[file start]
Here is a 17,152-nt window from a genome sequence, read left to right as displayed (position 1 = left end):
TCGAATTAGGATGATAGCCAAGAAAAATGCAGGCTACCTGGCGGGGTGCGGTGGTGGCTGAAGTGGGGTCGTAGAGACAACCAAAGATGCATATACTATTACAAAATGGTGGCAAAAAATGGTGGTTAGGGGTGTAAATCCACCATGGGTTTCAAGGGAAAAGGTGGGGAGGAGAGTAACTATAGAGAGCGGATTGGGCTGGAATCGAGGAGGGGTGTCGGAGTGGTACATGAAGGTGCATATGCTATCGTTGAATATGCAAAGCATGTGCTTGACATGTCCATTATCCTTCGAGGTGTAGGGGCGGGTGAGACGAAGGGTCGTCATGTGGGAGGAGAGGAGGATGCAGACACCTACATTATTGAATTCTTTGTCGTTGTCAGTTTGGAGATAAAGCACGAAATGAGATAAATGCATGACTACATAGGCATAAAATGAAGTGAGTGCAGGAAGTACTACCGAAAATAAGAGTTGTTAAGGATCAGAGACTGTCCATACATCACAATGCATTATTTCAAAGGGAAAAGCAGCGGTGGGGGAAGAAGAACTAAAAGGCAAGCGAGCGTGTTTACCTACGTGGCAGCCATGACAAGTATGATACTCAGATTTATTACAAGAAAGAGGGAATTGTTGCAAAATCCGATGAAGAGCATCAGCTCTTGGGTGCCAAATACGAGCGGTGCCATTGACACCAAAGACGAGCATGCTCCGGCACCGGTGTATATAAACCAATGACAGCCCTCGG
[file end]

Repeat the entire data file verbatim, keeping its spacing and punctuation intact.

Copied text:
Here is a 17,152-nt window from a genome sequence, read left to right as displayed (position 1 = left end):
TCGAATTAGGATGATAGCCAAGAAAAATGCAGGCTACCTGGCGGGGTGCGGTGGTGGCTGAAGTGGGGTCGTAGAGACAACCAAAGATGCATATACTATTACAAAATGGTGGCAAAAAATGGTGGTTAGGGGTGTAAATCCACCATGGGTTTCAAGGGAAAAGGTGGGGAGGAGAGTAACTATAGAGAGCGGATTGGGCTGGAATCGAGGAGGGGTGTCGGAGTGGTACATGAAGGTGCATATGCTATCGTTGAATATGCAAAGCATGTGCTTGACATGTCCATTATCCTTCGAGGTGTAGGGGCGGGTGAGACGAAGGGTCGTCATGTGGGAGGAGAGGAGGATGCAGACACCTACATTATTGAATTCTTTGTCGTTGTCAGTTTGGAGATAAAGCACGAAATGAGATAAATGCATGACTACATAGGCATAAAATGAAGTGAGTGCAGGAAGTACTACCGAAAATAAGAGTTGTTAAGGATCAGAGACTGTCCATACATCACAATGCATTATTTCAAAGGGAAAAGCAGCGGTGGGGGAAGAAGAACTAAAAGGCAAGCGAGCGTGTTTACCTACGTGGCAGCCATGACAAGTATGATACTCAGATTTATTACAAGAAAGAGGGAATTGTTGCAAAATCCGATGAAGAGCATCAGCTCTTGGGTGCCAAATACGAGCGGTGCCATTGACACCAAAGACGAGCATGCTCCGGCACCGGTGTATATAAACCAATGACAGCCCTCGG